Born September 16, 1969, Michael Thoreau Lacey would go on to be a prestigious mathematician.
Lacey received his Ph.D. at the University of Illinois at Urbana-Champaign in 1987. There, he worked under the guidance of renown scholar Walter Philip. During that time Lacey wrote his thesis in the area of probability in Banach spaces.
He would also solve a complex problem that was based on the empirical characteristic function of the law of the iterated logarithm. Michael Lacey also has done important work in areas such as probability, ergodic theory, and most notable, harmonic analysis.
Soon after earning his doctorate he would take a position at Louisiana State University. He would soon after move over to the University of North Carolina at Chapel Hill. During this time, he and Walter Philip would garner massive acclaim when they unveiled their proof of the almost sure central limit theorem.
Lacey would then head for the University of Indiana from 1989 to 1996. While he was there he was awarded a National Science Foundation Postdoctoral Fellowship. And while at Indiana University, Lacey began investigating the bilinear Hilbert transform. Suffice to say, he wasn’t the only one studying the transform.
Alberto Calderon had also begun his inquiries. That said, in 1996, Lacey and Christoph Thiele won the Salem Prize for solving the transform. In the same year, he would take his skills to the Georgia Institute of Technology in Atlanta, Georgia. Read more: Michael Lacey | Facebook and Michael Lacey | About.me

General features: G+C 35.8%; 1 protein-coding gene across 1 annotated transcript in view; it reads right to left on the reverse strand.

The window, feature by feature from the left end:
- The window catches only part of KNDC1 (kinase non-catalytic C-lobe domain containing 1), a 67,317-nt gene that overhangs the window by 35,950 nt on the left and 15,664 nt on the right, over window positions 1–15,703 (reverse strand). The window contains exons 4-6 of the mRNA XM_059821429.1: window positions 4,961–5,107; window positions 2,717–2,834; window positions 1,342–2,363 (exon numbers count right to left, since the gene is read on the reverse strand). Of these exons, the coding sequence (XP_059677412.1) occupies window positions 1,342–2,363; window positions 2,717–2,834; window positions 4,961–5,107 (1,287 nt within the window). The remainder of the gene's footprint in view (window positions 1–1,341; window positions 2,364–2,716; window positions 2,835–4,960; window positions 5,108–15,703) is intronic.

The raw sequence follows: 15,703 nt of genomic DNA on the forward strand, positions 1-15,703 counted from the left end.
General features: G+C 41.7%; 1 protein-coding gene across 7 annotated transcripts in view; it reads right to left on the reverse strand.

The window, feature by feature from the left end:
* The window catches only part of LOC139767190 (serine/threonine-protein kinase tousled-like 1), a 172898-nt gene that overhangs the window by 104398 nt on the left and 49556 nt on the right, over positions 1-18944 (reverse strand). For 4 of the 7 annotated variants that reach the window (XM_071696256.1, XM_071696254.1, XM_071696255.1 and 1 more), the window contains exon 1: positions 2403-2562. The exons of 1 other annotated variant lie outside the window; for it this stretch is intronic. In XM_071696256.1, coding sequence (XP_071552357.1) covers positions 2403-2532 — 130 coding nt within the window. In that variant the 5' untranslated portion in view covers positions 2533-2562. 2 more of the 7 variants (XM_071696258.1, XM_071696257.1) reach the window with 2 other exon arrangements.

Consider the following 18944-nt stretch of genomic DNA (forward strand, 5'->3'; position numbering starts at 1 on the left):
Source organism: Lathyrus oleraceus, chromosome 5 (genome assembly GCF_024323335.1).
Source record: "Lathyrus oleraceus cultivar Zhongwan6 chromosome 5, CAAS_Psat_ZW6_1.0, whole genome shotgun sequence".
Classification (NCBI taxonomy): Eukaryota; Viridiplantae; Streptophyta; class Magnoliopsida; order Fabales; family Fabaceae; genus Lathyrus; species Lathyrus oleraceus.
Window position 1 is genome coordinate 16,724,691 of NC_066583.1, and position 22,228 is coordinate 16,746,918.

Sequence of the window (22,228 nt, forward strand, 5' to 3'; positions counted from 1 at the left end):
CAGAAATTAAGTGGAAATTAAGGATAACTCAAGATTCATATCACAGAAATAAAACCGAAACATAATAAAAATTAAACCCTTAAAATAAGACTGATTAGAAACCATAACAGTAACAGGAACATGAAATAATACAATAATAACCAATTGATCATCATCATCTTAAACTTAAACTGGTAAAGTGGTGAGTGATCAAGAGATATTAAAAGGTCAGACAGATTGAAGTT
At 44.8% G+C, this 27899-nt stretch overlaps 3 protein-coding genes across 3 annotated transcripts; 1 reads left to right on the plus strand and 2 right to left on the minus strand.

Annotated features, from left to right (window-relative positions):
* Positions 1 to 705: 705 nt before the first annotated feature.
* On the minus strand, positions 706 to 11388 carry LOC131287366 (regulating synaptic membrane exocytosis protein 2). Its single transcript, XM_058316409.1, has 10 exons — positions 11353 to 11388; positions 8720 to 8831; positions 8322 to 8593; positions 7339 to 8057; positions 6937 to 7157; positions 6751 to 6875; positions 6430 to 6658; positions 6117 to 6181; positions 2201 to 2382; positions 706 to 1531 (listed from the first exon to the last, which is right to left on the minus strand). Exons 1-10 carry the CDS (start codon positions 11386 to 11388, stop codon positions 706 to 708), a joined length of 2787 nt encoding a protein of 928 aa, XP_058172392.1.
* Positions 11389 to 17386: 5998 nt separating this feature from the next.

While at Georgia Tech, as a professor of mathematics in 2004, Lacey would receive a Guggenheim Fellowship for the work he did along side Xiaochun Li. Dr. Lacey also would become an American Mathematical Society fellow in 2012. Lacey’s has contributed an abundance of meaningful mathematical research.
In fact, he’s backed by the National Science Foundation. Additionally, various research institutes including the Simmons Foundation and Fullbright Foundation also support Lacey’s work. Moreover, Lacey has had numerous papers published based on critical issues in the fields of math and science.
Lacey has written on topics that include the Kao Problem, Carleson’s dynamical systems, and central limit theorems, just to name a few.
And without question, the in depth level of comprehension and knowledge displayed over the years has earned Michael Lacey the deserving and worthy title of mathematical genius.